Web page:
· LESSON SUMMARY
Many people are scared of reading literature—stories, poems, and plays—especially if they have to answer questions about it, as in a test situation. But now that you know so much about finding an implied main idea, you can also find the theme, or main idea, of a work of literature. This lesson works with poetry to show you how to do it.
Literature (novels, poems, stories, and plays) can be quite intimidating to many readers. In literature, meanings are often implied, and messages and themes are not conveniently housed in a topic sentence. However, no matter what you are reading, you can feel confident that the author has left behind clues that will help you to find the theme (the main idea). As an active reader, you are now well-equipped to read between the lines to find meaning in anything you read.
Throughout these pages, you have spent a great deal of time locating the main ideas in various pieces of writing. Finding the theme of a work of literature is similar to finding the main idea in an article, passage, or memo. Just as the main idea is more than the subject of a given article, passage, or memo, the theme of a work of literature is also more than just its subject: It is what the text says about that subject. Theme, in other words, is the overall message or idea that a work of literature conveys. For example, you can probably figure out from the title that the subject of John Donne’s poem “Death Be Not Proud” is death. However, the theme is not merely “death,” but what the poem says about death, which happens to be that death is a gift if one believes in God.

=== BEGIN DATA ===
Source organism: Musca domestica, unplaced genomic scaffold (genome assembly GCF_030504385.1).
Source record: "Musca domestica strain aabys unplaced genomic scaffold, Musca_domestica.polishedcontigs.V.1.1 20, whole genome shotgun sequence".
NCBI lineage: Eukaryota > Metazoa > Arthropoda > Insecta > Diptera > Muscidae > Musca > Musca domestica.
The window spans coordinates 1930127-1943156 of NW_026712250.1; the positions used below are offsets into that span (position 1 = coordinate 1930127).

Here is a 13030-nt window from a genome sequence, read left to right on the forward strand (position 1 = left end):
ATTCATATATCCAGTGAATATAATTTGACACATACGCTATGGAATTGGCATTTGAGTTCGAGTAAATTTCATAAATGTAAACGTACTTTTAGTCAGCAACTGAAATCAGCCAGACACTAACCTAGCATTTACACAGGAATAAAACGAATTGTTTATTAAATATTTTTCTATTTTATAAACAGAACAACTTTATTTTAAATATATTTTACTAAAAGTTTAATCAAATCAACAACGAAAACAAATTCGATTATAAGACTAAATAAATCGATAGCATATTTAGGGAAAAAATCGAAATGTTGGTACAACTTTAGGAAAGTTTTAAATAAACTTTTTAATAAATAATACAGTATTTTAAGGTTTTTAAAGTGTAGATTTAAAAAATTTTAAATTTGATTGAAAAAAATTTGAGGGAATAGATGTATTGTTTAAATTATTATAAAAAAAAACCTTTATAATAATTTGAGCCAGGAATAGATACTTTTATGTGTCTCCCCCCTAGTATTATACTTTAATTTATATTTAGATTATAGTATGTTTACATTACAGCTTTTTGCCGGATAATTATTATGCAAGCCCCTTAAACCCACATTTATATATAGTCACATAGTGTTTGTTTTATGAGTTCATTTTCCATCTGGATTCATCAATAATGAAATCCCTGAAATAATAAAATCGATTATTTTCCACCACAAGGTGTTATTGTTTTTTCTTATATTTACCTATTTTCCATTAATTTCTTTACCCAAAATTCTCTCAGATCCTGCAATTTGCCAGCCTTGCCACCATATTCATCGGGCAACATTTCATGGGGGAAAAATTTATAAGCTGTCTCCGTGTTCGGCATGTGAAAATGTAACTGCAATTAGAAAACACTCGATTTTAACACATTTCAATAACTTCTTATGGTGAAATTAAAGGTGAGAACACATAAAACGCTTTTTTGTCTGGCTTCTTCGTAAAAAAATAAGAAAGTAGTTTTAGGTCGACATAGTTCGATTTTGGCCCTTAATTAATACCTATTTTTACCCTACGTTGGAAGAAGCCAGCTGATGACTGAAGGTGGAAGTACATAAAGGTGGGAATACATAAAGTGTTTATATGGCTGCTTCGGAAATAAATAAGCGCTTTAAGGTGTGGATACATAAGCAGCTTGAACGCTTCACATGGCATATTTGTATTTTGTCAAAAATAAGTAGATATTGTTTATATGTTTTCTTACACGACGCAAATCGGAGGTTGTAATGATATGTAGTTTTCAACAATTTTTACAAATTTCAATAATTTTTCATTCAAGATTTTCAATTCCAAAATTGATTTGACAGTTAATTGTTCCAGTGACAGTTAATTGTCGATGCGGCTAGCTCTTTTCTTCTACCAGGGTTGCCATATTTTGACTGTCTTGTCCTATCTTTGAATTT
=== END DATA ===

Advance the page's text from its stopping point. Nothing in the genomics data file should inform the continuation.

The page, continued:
There isn’t room in this short lesson to look at theme in a short story, novel, or play. So this lesson will introduce you to a few poems. But don’t be frightened: Reading poetry is really just like reading anything else. You just have to read a little more carefully and rely a little more on your sense of observation. You find theme in poetry the same way you do in other kinds of writing: by looking for clues in what happens and in the words the writer uses to describe what happens.
· How Language Conveys Emotion
In addition to conveying a theme, poems also often use language to create a powerful image or emotion. After looking at how poets use language to convey an emotion or a picture, you’ll be ready to put your understanding of the action and the language together to understand the meaning of a poem.
· Action + Language = Theme
In the final poem for today, by American poet Stephen Crane, see if you can determine the theme of the poem by looking at both the action of the poem and its language (diction, style, and tone). As before, begin by reading the poem carefully, first out loud and then with pen in hand.
Reading poetry wasn’t so bad after all, was it? If you are an active reader who is sensitive to the language used by the poet, you can use the clues the poet gives you to help you enjoy the pictures and emotions created through words and understand the poem’s theme. And if you can do this for poems, you can certainly do it for stories, novels, and plays as well.
NB: Tugas Reading Comprehension